As I was swiftly ingesting some Christmas dinner leftovers last week, I happened to catch the latest Jenny Craig commercial.
There was Valerie Bertinelli, the new Kirstie Alley, telling me to STOP making resolutions I will not follow through with. She does not need any, because she joined Jenny! As she was speaking to me, and starting to cry mind you, I realized it is that time of year to make resolutions to change something I do not like about myself. So I started to think. I also eased off the leftovers...
Resolutions are always that one thing you never think or worry about until the new year comes around. I never plan any, but will typically think of something before the clock strikes midnight, just to follow with the tradition of making resolutions. Usually it comes off rather nonchalantly, so I know I will never think of the resolution until I am counting down to midnight once again and see that I failed.
So I asked myself, is there anything I want to resolve about myself? Are there any flaws, minor or major, that I want to try to correct this year?
I went through the typical checklist everyone comes up with: money, weight-loss, relationships, friends and happiness in general.
Wait, I thought, I love my flaws! Well okay, maybe I do not exactly love them, but I appreciate them. That counts. I know my flaws make me who I am just as much as the good stuff. And who's to say the flaws aren't good either?
I know, I'm starting to sound a little narcissistic, but that's not the case. I merely came to the conclusion that if there is something I really do not like about myself, I do not need a specified time of year to start correcting it.
This year I decided to take Valerie's advice. I am not making any resolutions at all. And besides, who wants another failure on their hands? Not me.
I found nothing I really wanted to resolve in myself, so instead I'm hoping for more. More everything. Instead of resolving anything, I want to complicate it more.
From television shows to stories in magazines and newspapers, everyone is looking back at the year and reflecting on all that happened. We like to sum it all up to measure and see what the year was worth. Example: the cartoon above this column.
We look at all the tragic, painful things and we weigh it against all the good things. Based on what there was more of, we deem the year good or bad.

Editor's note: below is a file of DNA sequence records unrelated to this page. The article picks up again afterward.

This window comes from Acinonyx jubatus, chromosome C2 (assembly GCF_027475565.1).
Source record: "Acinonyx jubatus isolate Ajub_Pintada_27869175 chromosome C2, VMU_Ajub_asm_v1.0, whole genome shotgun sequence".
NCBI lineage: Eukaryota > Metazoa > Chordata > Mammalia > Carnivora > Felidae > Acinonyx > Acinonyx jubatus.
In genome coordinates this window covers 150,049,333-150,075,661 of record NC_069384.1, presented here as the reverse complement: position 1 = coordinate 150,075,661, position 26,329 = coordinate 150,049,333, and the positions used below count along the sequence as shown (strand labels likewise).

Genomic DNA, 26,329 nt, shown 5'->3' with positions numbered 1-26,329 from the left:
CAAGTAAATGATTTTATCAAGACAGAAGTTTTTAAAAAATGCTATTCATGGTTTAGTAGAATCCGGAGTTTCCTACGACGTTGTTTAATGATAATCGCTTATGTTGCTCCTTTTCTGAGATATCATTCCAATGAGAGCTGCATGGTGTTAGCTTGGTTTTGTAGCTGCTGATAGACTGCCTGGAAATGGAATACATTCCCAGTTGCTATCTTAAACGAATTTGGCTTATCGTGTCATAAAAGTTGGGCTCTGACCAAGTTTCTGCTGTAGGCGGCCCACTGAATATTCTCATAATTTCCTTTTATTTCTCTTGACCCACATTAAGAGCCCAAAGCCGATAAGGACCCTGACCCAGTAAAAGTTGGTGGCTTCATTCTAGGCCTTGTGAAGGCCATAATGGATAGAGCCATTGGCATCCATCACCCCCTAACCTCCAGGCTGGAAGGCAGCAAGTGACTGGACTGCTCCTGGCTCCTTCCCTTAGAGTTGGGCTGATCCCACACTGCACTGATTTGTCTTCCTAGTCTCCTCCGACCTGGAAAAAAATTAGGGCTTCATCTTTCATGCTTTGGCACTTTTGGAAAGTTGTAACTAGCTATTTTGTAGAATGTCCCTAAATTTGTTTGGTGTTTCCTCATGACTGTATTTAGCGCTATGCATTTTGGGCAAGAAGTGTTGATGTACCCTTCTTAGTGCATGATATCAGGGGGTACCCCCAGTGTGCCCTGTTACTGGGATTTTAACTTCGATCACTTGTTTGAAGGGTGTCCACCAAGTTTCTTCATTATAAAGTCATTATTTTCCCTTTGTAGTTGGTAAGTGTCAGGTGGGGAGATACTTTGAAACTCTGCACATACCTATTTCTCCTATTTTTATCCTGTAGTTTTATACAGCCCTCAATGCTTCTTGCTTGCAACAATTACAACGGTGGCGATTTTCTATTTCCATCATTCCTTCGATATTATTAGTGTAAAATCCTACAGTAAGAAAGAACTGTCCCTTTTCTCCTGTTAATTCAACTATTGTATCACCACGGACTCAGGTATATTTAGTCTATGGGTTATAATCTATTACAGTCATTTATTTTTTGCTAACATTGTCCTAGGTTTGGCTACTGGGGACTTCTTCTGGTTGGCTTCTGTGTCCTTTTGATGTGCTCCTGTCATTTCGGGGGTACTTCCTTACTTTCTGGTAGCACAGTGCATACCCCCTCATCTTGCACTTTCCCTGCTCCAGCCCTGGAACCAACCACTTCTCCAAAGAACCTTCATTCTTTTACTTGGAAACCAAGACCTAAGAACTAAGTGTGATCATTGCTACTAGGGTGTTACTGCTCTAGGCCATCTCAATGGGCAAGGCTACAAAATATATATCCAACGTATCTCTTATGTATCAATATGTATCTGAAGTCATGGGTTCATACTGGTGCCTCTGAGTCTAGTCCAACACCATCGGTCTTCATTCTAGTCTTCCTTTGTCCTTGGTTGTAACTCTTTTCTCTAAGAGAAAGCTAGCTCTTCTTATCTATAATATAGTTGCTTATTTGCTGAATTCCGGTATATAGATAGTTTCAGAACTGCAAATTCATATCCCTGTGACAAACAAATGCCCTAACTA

If it's a good year, we go on our merry way. If it's a bad year, we try to root out what made it so bad. That will typically drive the motivation of our resolutions because it must have been something wrong with us in the first place, I found my reasonings making me ask simply for more.
Throughout the year I would find myself thinking back to some particular incident, event, person, idea...you get the picture...and laughing. Of course it was not exactly a humorous year, but I really enjoyed reflecting and remembering the good stuff.
The best part was that I had a lot to remember and laugh at. Sure, I may have had some good opportunities, many on pure luck, that made it easier to laugh, but it was not from lack of effort.
I don't regret anything I did this year, because no matter what it was, it helped me grow. Now I just want more. More opportunities, more chances and more adventures.
So before we start making checklists of what to change about ourselves, move beyond what you have to work with and aim for more. Try something new this year!
And thank you Valerie Bertinelli for demanding I stop making resolutions. The tears convinced me. You really helped me out on this one, but I'm still not calling Jenny.
* Tyler Kirkholm, a senior student at Buena Vista University from Storm Lake, is a new member of the Pilot-Tribune news staff.